When the Alex Ovechkin Capitals were getting destroyed for not being good enough, they would at least regularly finish with the league’s best record and win their division every year, and then win a round before losing to Pittsburgh in the Second Round every year.
Colorado wins its division and at least a round every year before it fizzles out.
There was always something tangible accomplished with those teams.
But in six years what has this Toronto team done that it can point to as a reason to keep running it back?
No Presidents’ Trophies. The only division title was the shortened season, North Division all Canadian team division. No series wins.
It was said during the TV broadcast on Sunday night that sometimes the First Round can be the toughest hurdle to overcome, but since the start of the 2016-17 season there have been only eight other franchises (excluding Seattle) that have not won at least one playoff series. Those teams are Arizona, Buffalo, Calgary, Chicago, Detroit, New Jersey, New York Rangers, and Los Angeles. The Rangers and Calgary could remove themselves from that list on Sunday night. That is not really the type of company Toronto wants to be keeping. Or should be keeping.
[Related: 2022 Stanley Cup Playoffs schedule, TV Info]
Yes, the Atlantic Division is very good. And yes, sometimes the Maple Leafs get tough draws in the First Round. But they also got draws against Columbus and Montreal the past two years, teams they were HEAVILY favored against. And lost. Of the five previous teams that knocked then out none of them went on to a championship that season (though, to be fair, two did reach the Final) while three of them went on to lose in the very next round. They are not always running into unstoppable buzzsaws.
This is what the Maple Leafs are. A very good team, probably a top-10 team that is going to make the playoffs every year. But beyond that, they are not a championship level team or an elite team as currently constructed, built, and run. We know that because they keep showing us what they are every year. With alarming consistency and precision.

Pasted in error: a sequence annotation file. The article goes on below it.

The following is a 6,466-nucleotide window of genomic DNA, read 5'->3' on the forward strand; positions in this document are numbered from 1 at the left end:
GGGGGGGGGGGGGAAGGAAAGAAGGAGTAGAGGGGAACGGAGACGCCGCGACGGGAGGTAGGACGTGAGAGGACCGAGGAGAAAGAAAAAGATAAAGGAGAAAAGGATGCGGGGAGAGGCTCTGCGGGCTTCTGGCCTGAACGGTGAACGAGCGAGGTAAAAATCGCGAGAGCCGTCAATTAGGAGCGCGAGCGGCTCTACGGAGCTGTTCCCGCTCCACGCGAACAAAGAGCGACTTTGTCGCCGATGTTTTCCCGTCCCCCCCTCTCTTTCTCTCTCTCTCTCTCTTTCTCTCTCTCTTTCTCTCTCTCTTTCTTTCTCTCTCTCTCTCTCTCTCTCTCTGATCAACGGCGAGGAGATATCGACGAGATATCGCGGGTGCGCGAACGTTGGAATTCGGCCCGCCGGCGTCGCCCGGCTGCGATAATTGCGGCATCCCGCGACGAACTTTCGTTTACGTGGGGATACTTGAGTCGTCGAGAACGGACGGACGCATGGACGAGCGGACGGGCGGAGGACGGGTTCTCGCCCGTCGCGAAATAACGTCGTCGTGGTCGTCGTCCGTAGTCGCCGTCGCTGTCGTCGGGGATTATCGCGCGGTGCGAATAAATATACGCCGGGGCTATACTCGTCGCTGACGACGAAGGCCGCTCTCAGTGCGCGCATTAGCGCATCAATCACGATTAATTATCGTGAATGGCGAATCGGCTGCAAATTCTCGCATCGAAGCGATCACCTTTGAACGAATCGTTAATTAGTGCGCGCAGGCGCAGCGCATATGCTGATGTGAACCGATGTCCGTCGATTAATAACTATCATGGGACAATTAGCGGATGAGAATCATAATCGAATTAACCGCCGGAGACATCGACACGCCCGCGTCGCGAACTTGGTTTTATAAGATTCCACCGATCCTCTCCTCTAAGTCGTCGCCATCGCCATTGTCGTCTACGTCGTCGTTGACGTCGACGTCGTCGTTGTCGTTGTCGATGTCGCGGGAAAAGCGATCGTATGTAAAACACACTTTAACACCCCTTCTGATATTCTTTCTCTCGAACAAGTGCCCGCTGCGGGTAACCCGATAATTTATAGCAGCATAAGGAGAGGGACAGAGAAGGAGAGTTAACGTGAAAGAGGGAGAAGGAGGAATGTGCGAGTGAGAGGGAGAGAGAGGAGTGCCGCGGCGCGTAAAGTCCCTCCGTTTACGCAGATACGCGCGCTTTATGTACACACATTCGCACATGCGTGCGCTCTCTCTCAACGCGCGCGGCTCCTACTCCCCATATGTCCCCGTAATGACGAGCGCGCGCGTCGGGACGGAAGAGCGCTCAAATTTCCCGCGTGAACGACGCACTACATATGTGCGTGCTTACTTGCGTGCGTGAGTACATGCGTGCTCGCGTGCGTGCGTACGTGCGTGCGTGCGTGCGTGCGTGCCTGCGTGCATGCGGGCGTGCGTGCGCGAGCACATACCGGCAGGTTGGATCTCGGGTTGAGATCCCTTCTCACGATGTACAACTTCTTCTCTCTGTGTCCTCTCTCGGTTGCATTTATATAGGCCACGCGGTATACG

What do you do to fix it? This is where things get difficult. Tearing it down to the ground would be nonsensical.
You are not going to trade William Nylander. He is too much of a value against the salary cap (and too good).
But beyond, nothing should really be off the table on or off the ice. The front office has been far from perfect with a lot of its roster moves. The depth was fine during the regular season, but got badly exposed against Tampa Bay in the playoffs, as the Lightning absolutely took a sledgehammer to them territorially when neither Matthews, Marner, or Nylander was on the ice. John Tavares is a fantastic offensive player but has done nothing to advance the franchise, and is mostly an $11 million per year luxury they do not need. And his contract is unmovable (by way of a no-movement clause, and the fact nobody else will want it).
The Maple Leafs are a good team that still has a lot of problems. Nobody should expect those problems to go away and the results to change by continuing to bring everything back. Whether it is major changes to the roster, coaching staff, or front office, something eventually has to give here. The status quo can not be good enough for this team at this point in its development.